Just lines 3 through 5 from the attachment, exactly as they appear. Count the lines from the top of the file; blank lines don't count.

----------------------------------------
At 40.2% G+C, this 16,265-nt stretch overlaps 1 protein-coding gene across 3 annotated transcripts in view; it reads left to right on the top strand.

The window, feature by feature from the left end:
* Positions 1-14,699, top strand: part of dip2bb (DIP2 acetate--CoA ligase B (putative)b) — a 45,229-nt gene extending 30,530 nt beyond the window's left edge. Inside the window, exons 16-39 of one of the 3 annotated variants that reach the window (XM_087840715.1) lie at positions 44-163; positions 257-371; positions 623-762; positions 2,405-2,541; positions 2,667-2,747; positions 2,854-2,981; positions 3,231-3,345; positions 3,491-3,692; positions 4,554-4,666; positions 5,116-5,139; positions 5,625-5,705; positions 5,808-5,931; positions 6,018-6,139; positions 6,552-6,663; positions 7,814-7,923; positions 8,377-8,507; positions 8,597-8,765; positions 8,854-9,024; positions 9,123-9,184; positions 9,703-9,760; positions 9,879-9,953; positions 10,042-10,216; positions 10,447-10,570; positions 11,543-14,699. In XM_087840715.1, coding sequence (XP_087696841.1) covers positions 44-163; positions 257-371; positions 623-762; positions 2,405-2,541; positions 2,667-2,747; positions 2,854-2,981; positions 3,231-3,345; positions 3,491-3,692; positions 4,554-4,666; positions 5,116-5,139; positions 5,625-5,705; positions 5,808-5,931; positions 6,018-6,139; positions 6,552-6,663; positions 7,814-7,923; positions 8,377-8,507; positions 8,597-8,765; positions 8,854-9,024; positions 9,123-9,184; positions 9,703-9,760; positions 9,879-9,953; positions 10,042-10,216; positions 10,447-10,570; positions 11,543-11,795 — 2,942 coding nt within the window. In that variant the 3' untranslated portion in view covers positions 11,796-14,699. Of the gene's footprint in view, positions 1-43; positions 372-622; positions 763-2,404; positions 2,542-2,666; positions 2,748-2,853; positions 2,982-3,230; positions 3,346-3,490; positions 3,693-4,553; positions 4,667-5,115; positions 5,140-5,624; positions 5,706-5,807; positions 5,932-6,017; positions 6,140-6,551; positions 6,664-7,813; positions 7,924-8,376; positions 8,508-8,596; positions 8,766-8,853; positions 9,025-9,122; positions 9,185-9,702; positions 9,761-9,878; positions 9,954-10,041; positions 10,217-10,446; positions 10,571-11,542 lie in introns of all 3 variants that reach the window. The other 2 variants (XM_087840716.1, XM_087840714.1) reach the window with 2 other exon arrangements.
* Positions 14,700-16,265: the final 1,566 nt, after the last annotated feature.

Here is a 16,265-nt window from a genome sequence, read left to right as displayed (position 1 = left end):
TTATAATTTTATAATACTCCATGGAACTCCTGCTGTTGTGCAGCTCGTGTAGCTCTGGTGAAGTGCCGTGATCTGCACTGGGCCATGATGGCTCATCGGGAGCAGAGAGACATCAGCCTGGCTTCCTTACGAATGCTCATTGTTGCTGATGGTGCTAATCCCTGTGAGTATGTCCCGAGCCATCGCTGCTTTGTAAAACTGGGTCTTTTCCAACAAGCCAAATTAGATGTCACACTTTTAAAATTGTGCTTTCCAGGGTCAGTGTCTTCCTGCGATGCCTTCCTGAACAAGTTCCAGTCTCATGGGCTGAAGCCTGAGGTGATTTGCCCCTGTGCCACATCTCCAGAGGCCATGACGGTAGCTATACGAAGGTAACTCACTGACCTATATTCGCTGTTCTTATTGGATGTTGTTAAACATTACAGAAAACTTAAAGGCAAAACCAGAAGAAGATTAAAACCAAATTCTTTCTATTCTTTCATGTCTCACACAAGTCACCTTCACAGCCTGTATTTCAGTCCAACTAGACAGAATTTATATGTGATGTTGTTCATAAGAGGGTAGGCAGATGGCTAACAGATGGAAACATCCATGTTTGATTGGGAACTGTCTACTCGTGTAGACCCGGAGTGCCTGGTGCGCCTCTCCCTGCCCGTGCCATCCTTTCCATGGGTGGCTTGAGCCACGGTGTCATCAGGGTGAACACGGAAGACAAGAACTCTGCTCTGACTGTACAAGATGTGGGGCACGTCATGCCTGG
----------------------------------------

* Positions 1-14,699, top strand: part of dip2bb (DIP2 acetate--CoA ligase B (putative)b) — a 45,229-nt gene extending 30,530 nt beyond the window's left edge. Inside the window, exons 16-39 of one of the 3 annotated variants that reach the window (XM_087840715.1) lie at positions 44-163; positions 257-371; positions 623-762; positions 2,405-2,541; positions 2,667-2,747; positions 2,854-2,981; positions 3,231-3,345; positions 3,491-3,692; positions 4,554-4,666; positions 5,116-5,139; positions 5,625-5,705; positions 5,808-5,931; positions 6,018-6,139; positions 6,552-6,663; positions 7,814-7,923; positions 8,377-8,507; positions 8,597-8,765; positions 8,854-9,024; positions 9,123-9,184; positions 9,703-9,760; positions 9,879-9,953; positions 10,042-10,216; positions 10,447-10,570; positions 11,543-14,699. In XM_087840715.1, coding sequence (XP_087696841.1) covers positions 44-163; positions 257-371; positions 623-762; positions 2,405-2,541; positions 2,667-2,747; positions 2,854-2,981; positions 3,231-3,345; positions 3,491-3,692; positions 4,554-4,666; positions 5,116-5,139; positions 5,625-5,705; positions 5,808-5,931; positions 6,018-6,139; positions 6,552-6,663; positions 7,814-7,923; positions 8,377-8,507; positions 8,597-8,765; positions 8,854-9,024; positions 9,123-9,184; positions 9,703-9,760; positions 9,879-9,953; positions 10,042-10,216; positions 10,447-10,570; positions 11,543-11,795 — 2,942 coding nt within the window. In that variant the 3' untranslated portion in view covers positions 11,796-14,699. Of the gene's footprint in view, positions 1-43; positions 372-622; positions 763-2,404; positions 2,542-2,666; positions 2,748-2,853; positions 2,982-3,230; positions 3,346-3,490; positions 3,693-4,553; positions 4,667-5,115; positions 5,140-5,624; positions 5,706-5,807; positions 5,932-6,017; positions 6,140-6,551; positions 6,664-7,813; positions 7,924-8,376; positions 8,508-8,596; positions 8,766-8,853; positions 9,025-9,122; positions 9,185-9,702; positions 9,761-9,878; positions 9,954-10,041; positions 10,217-10,446; positions 10,571-11,542 lie in introns of all 3 variants that reach the window. The other 2 variants (XM_087840716.1, XM_087840714.1) reach the window with 2 other exon arrangements.
* Positions 14,700-16,265: the final 1,566 nt, after the last annotated feature.

Here is a 16,265-nt window from a genome sequence, read left to right as displayed (position 1 = left end):